April 26 2016 03:27 PM

Norwegian filmmaker Joachim Trier talks conflict of identity, emotional transition, and working in America

Louder Than Bombs

Norwegian filmmaker Joachim Trier has a knack for tackling difficult subject matter with a delicate touch. His first two films—Reprise and Oslo, August 31st—are intimate dramas about confused young people who must confront the realities of disappointment in order to survive. Their experiences with suicide, depression and rage are handled in the most nuanced of ways.

Trier's third effort, titled Louder than Bombs (his first in English) takes place in upstate New York and Manhattan. It closely examines the personal relationships of an upper middle class family attempting to collectively reconcile a deepening past trauma. More specifically, the film strives to uncover the way secrets are passed on between generations, and how stagnation eventually sets in when communication breaks down. In our social media age, where access has become paramount, this presents a fascinating opportunity for self-reflection.

Starring Jesse Eisenberg, Gabriel Byrne and Isabelle Huppert, among others, the film feels like a throwback ensemble piece, one that refuses to sugarcoat or demonize its characters' personal quagmires. CityBeat had the privilege of speaking with Joachim Trier over the phone from Norway about his shift to an American setting, non-judgmental storytelling and what it means to wrestle with transition.

CityBeat: Do you think Louder Than Bombs addresses experiences that are particularly American?

Joachim Trier: In a way, we are dealing with universal themes in the film. There's the element of parent/child relationships, how delayed experiences of grief impact all members of a family. But more specifically, how these men try to move forward, even when the ghost of the their matriarch still lingers around. The idea of who she was still remains unanswered.

When you start exploring a family setting in New York it becomes interesting to look at the specifics of American high school life and the photojournalist environment in New York. On another level, there is also the coming home story of the mother Isabelle (played by Huppert); instead of the more classical situation of a soldier returning from the conflicts that the U.S. has been involved in during the last 15 years. I thought it would be interesting to talk about a journalist in that way.

CB: Devin Druid plays Conrad, a disaffected teen whose rage has real world consequences, but not the ones you might expect. What was your approach toward crafting this complex of a character?

JT: There are a lot of negative preconceptions about gamer kids, and it's a generational thing. We're talking about millions of children who play online and develop friendships. Both Devin and I didn't want to judge and speak negatively of them, simply because they aren't doing exactly what we expect in terms of social life. They have formed this community online, and there's a lot of fun and creativity going on there.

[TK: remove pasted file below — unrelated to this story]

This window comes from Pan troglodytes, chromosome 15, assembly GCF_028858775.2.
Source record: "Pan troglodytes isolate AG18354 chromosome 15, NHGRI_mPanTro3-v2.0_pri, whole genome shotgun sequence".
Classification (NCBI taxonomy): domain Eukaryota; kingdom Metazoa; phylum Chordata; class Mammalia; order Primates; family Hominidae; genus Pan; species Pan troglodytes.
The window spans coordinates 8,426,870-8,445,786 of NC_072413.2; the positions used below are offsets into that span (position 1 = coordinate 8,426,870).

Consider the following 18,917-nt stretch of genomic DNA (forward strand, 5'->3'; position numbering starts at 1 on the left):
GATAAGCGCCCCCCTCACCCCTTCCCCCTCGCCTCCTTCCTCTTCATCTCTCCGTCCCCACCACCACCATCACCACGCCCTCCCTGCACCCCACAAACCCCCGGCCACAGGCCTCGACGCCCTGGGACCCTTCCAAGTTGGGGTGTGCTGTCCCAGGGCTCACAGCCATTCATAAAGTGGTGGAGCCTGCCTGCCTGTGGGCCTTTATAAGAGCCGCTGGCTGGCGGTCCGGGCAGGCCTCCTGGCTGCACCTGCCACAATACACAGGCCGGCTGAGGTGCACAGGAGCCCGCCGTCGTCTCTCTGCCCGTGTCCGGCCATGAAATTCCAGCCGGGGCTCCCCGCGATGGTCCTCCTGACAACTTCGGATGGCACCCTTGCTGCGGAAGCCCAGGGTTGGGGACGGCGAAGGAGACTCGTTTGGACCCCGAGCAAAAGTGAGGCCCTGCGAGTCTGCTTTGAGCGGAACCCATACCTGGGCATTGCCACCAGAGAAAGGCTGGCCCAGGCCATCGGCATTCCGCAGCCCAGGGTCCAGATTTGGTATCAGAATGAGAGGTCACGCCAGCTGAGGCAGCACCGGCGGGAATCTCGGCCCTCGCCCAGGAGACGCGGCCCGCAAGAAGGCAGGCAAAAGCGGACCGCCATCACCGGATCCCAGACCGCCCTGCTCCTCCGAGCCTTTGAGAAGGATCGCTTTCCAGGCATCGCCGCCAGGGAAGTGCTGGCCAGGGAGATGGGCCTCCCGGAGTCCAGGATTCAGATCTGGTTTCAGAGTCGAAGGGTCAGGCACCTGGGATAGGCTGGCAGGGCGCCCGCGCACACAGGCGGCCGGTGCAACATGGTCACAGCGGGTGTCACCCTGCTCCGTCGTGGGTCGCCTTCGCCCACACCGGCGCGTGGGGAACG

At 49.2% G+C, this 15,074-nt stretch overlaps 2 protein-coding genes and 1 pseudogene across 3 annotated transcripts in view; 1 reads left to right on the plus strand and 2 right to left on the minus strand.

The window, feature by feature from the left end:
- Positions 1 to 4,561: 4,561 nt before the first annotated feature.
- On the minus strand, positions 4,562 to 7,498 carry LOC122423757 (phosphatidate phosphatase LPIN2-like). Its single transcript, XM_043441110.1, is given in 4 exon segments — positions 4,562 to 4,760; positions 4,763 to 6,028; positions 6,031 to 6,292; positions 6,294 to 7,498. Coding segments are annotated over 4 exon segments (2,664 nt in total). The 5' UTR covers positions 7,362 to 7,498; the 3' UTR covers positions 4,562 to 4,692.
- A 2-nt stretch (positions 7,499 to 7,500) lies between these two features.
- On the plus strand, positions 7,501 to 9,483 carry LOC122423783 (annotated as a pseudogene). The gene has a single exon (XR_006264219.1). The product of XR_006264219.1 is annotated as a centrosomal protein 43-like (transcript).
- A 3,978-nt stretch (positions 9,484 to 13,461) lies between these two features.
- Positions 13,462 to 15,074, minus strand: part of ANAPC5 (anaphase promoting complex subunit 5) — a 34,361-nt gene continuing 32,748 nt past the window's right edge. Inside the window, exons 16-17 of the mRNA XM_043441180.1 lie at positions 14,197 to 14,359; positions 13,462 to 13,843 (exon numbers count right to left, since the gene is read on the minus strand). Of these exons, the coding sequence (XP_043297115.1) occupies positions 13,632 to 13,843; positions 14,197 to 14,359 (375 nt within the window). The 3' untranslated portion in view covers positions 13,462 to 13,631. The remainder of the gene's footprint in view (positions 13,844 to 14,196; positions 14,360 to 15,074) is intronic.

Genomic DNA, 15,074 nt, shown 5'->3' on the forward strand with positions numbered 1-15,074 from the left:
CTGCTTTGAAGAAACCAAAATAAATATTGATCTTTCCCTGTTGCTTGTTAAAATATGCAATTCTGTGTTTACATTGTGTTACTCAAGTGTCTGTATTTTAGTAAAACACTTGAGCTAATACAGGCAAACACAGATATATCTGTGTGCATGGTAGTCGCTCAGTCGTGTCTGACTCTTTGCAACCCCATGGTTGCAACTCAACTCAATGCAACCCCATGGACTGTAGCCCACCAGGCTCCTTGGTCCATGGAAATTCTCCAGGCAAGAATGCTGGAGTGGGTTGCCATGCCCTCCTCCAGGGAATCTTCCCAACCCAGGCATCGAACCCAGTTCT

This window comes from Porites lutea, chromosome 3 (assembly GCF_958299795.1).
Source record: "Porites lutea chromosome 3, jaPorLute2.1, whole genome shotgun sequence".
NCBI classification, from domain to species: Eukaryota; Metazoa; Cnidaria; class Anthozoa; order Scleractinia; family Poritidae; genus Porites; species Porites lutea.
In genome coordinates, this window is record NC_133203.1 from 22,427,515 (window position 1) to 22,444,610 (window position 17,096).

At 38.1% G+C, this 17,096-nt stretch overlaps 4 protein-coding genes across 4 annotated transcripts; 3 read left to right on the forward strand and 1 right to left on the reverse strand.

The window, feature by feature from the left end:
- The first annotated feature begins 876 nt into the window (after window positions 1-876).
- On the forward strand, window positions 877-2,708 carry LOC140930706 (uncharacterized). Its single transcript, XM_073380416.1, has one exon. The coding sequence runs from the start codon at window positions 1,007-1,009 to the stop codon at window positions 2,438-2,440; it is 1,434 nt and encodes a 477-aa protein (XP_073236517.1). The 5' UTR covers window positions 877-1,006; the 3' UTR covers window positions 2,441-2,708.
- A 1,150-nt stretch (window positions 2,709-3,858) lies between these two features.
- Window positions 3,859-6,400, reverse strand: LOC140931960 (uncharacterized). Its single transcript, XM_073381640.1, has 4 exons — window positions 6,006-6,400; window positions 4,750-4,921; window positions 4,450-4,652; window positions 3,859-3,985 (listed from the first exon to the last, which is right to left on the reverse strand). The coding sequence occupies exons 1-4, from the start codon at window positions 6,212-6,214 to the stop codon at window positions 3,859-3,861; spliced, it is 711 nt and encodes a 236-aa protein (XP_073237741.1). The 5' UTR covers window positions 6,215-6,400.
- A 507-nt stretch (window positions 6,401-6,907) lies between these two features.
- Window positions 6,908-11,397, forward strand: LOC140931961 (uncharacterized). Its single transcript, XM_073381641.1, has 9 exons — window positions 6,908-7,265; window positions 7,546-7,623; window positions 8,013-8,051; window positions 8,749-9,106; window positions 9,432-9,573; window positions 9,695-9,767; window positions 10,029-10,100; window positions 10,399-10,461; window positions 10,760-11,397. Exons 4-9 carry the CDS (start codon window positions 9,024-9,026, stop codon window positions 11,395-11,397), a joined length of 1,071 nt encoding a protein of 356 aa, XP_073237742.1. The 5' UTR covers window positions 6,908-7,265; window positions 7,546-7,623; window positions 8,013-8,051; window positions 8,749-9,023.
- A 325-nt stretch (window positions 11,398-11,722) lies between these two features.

We also play with these clichés, our worry about the introvert teenager and what terrible rage can happen or could be at play in a young life like that. Ultimately I'm interested in humanist stories, and having a bit of faith in people. I also think there's a portrait of a young artist in Conrad's story, someone who actually has a creative inclination, but just hasn't found an outlet, yet.

CB: Many of the characters in Louder Than Bombs and your previous film Oslo, August 31st are torn between roles and expectations. What about this struggle interests you as a filmmaker?

JT: The idea of family life versus ambition is something that many people struggle with on a daily basis. I think in America and Norway, we are very alike. What you do well defines who you are. It's what gives you meaning.

This brings up existential questions of choice. For instance, how do we create meaning in our lives? Why are we forced to have one identity even when it's still so fleeting? Memory is also a major theme in the film. How come we remember these things that we've done together so differently? The film plays around with these various interpretations. That whole idea of identity not being fixed, but being a fluid thing, interests me a lot.

CB: Louder Than Bombs feels more stylistically impressionistic than your previous work. Why use slow motion, dream sequences and non-linear editing for this particular story?

JT: I'm very much interested in how form creates emotion, how we get closer to characters by making formal choices as storytellers, rather than just shooting people walking into a room and talking to each other. There's a whole different journey going on when you're able to experience characters' memories, what they are thinking subjectively, their dreams and different perceptions. I think that's a playful, fun way of making movies.

Joachim Trier (right) on the set of Louder Than Bombs

CB: Isabelle (Huppert) and Jonah (Eisenberg) both struggle with avoidance when it comes to major transitions in life. Why is this struggle so powerful for them?

JT: It's human nature, my friend, to be afraid of the major changes that come. What scares the shit out of people, including myself, are the transitional moments, yet we strive for them at the same time. It's the paradox of moving forward and growing older. Hopefully we get a little wiser with the years. In Jonah's case, what he's dealing with is very much a parallel to his mother—they both feel this sense of idealism toward family and career but aren't prepared for the realities inherent to those situations. Whether it's your vision of what a great marriage looks like or the idealism of a job, you don't really know until you're there, in the thick of it. And that's life.


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